“I still think that Harvard could play more of a role in the development, especially since they were the ones who caused this to happen,” said President of the Allston Civic Association Paul Berkeley. “They have an obligation to make sure that the community is happy.”
Last week, Community Builders, Inc.—which has led negotiations with Harvard on behalf of Charlesview since 2004—filed a project notification form with the city.
In addition to relocating the existing 213 Charlesview units to a 6.9-acre plot, the proposal outlines 69 additional affordable rental units and up to 118 home ownership units.
Once the apartments are relocated, the University will have access to the five-acre plot near Harvard Business School on which the low-cost complex currently reside. An arts and culture complex is one of the ideas that has been put forth for the site that sits at the entrance of Harvard’s future campus.
But some residents have cited building height and density in addition to Harvard’s hands-off approach as major drawbacks of the project.
Although Harvard is sponsoring the redevelopment process, the University is not directly involved with the planning of the new Charlesview complex.
Harvard’s Director of Community Relations for Boston Kevin A. McCluskey ’76 said that the work of developing the new Charlesview should be left to Community Builders, Inc.
“We worked very cooperatively with the board to craft this agreement and to maintain Charlesview as an important housing resource for the community,” he said. “But at this stage, it is now a project that is to be proposed by the Charlesview board and developers.”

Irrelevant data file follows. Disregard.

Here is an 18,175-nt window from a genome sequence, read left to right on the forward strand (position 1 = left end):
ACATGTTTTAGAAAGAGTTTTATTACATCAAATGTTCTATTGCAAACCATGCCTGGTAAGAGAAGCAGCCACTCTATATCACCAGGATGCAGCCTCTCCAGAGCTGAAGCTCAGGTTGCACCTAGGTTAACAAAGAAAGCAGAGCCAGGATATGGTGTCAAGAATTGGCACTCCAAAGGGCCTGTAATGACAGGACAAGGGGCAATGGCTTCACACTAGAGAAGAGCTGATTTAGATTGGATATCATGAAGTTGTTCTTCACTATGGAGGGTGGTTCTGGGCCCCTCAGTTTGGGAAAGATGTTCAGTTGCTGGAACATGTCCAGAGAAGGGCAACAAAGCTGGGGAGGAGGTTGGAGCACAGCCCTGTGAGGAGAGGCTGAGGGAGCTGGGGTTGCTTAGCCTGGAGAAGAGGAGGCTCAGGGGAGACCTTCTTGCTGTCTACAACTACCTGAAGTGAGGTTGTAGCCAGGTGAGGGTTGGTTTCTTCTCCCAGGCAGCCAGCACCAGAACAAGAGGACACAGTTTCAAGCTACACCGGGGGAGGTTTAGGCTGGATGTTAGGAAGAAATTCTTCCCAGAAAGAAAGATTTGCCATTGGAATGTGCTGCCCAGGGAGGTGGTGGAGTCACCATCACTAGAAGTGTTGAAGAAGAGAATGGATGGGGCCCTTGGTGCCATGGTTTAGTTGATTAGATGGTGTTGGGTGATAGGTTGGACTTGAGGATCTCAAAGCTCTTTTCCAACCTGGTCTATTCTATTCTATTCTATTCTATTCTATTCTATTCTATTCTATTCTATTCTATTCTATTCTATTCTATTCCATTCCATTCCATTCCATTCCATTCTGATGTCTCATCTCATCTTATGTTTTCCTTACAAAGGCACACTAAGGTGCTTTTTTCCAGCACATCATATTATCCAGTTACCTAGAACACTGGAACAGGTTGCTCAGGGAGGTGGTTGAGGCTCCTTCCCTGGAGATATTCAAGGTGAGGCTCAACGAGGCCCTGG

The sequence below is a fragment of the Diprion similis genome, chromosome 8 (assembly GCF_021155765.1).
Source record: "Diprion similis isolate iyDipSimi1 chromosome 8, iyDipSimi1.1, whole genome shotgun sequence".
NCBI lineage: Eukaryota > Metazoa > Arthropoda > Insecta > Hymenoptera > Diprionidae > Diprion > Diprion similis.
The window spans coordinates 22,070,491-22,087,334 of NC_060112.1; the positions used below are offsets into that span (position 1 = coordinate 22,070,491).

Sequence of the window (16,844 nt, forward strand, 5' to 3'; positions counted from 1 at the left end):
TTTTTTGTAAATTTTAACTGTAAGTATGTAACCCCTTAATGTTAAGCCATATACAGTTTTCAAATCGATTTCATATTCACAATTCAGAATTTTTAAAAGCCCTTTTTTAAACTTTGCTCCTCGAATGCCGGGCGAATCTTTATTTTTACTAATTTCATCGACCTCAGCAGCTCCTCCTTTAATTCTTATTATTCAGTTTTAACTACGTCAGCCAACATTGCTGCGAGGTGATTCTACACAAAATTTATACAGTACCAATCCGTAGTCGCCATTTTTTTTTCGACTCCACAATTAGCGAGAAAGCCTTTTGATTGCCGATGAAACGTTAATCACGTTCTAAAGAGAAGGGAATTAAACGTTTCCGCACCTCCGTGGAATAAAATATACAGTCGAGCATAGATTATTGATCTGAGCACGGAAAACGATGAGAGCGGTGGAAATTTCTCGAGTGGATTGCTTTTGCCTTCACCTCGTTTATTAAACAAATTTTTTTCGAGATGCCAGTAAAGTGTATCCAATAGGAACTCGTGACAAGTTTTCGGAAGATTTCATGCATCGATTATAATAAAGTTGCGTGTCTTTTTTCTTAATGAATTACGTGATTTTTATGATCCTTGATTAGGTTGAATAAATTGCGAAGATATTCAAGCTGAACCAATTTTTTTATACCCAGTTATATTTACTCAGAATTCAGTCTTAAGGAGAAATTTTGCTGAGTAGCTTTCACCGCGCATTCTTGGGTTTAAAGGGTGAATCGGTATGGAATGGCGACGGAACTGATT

Boston Redevelopment Authority spokeswoman Jessica Shumaker said that she was optimistic that the dialogue between the developers and the members of the community would yield improvements to the current proposal.
“I think a lot of the issues that the residents are concerned about now will be worked out through the process,” said Shumaker, whose agency oversees redevelopment projects in the city. “When the developer files, it’s just the beginning.”
Public comment period for the project ends March 31.
However, Harvard Allston Task Force member Harry Mattison, said he worried that the University’s distance from the process might result in a shortcomings.
“I think it’s pretty clear that at some point, Harvard needs to be part of creating a project that is up to its standards,” he said. “Is this going to be a place where Harvard staff and faculty could live, and would want to live? And if not, why not?”
—Staff writer Nan Ni can be reached at firstname.lastname@example.org.